If it ain’t broke, don’t fix it, surgically remove it.

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Crohn’s is a dirty, dirty, low-blow throwing bitch.  Even worse, my mind is my own worst enemy sometimes when it comes to my treatment.  I have such a hard time accepting the different stages of treatment.  Hell, just page back through the entries, you’ll see the mental dilemmas I went through when I was considering going onto Humira.  (Like that even worked, totally lame!)

Now look at me!  I’ve been getting infusions of Remicade since last year, been on (and took myself off of) 6MP, and am still living on Prednisone.  Add in dozens of antibiotics, muscle relaxers, corticosteroids, and assorted other crap, and I’m pretty sure if my genes didn’t dictate that I am to have cancer, ONE of these meds will have caused it.

Next up on the Crohns To Do List?  Surgery.  I’ve narrowed down S-Day to the first week of December, if my surgeon’s schedule allows (I’ll find out tomorrow, unless my subconscious sabotages me again).   Like I said, I’m still on Prednisone, I’m on my last week of tiering off.  So only a couple of weeks of hell left.  My current mental problem?  Now that I’m starting to feel normal again (starting being the keyword, minus the steroid side effects of course) it’s harder and harder to accept that I need surgery.  When my days are damn near normal, it’s hard to think that I’ll be going under the knife in about a month.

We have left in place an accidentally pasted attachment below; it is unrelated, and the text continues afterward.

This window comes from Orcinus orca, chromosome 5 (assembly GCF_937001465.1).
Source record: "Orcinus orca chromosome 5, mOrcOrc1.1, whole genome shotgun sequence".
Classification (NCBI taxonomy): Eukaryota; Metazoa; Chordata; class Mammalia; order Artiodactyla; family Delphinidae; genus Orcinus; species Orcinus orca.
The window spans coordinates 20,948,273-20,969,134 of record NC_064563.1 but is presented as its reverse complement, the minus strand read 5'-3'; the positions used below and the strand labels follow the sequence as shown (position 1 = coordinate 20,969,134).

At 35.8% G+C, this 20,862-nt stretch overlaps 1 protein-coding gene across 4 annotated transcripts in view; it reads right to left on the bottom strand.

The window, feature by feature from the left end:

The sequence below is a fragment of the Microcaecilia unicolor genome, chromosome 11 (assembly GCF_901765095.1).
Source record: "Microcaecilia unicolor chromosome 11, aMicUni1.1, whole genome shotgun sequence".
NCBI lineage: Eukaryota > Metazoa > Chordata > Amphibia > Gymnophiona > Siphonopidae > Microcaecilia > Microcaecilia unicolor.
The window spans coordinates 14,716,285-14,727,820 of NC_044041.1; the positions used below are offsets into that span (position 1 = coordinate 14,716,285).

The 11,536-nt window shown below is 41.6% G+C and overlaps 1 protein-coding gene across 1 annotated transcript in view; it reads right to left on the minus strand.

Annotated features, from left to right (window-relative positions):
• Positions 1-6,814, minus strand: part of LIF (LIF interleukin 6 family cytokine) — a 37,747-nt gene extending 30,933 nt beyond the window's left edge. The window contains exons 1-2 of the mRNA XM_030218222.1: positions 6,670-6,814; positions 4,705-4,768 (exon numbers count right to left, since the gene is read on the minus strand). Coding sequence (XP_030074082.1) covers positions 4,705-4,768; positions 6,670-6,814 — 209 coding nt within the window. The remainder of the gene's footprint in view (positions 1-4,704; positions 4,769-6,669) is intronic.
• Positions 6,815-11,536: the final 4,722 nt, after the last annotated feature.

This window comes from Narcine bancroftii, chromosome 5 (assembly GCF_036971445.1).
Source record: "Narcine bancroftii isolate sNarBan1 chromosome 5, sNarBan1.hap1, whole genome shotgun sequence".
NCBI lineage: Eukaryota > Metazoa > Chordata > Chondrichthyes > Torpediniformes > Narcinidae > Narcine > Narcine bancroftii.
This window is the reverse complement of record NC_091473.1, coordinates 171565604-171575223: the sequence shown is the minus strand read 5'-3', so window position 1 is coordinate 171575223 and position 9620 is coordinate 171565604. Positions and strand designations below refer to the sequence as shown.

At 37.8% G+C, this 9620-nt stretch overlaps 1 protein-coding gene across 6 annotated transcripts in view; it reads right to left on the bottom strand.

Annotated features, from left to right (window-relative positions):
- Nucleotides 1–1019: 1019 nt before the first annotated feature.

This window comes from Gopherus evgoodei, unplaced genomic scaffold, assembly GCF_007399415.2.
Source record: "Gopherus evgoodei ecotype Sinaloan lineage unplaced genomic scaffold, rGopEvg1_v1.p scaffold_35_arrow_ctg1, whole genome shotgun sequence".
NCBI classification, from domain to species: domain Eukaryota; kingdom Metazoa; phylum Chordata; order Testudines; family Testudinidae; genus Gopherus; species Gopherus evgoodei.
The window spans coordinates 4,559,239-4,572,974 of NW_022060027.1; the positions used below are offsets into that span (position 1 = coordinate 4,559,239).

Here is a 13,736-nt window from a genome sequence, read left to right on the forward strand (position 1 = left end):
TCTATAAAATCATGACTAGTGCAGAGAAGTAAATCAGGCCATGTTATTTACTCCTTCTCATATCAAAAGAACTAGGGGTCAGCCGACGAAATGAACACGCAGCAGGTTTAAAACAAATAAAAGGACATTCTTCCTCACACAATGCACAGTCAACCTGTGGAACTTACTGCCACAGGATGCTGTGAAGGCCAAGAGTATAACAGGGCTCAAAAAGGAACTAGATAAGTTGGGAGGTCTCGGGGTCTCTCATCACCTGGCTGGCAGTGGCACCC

Now now, I realize that I have to be remotely healthy to have surgery, (since it’s not an emergency situation and to get the best possible chance at a quick recovery) but damn, the better I feel, the harder it is to convince myself I need to have part of my intestines removed.  I’ve been putting off surgery for a long time now, feeling somewhat human makes that easier.

On the flipside of that note, I also realize that this fistula isn’t going to heal on it’s own.  Obviously.  I am coming to terms with the fact that I NEED surgery.  That I need to get this taken care of, and once I do that, I’ll actually have a true chance at remission.  I know that if I put this off, eventually I’ll end up with an obstruction that puts me in the hospital for a much more complicated surgery.

 

So time to buck up and deal.

 

And take my stupid pills.

 

Stupid Prednisone.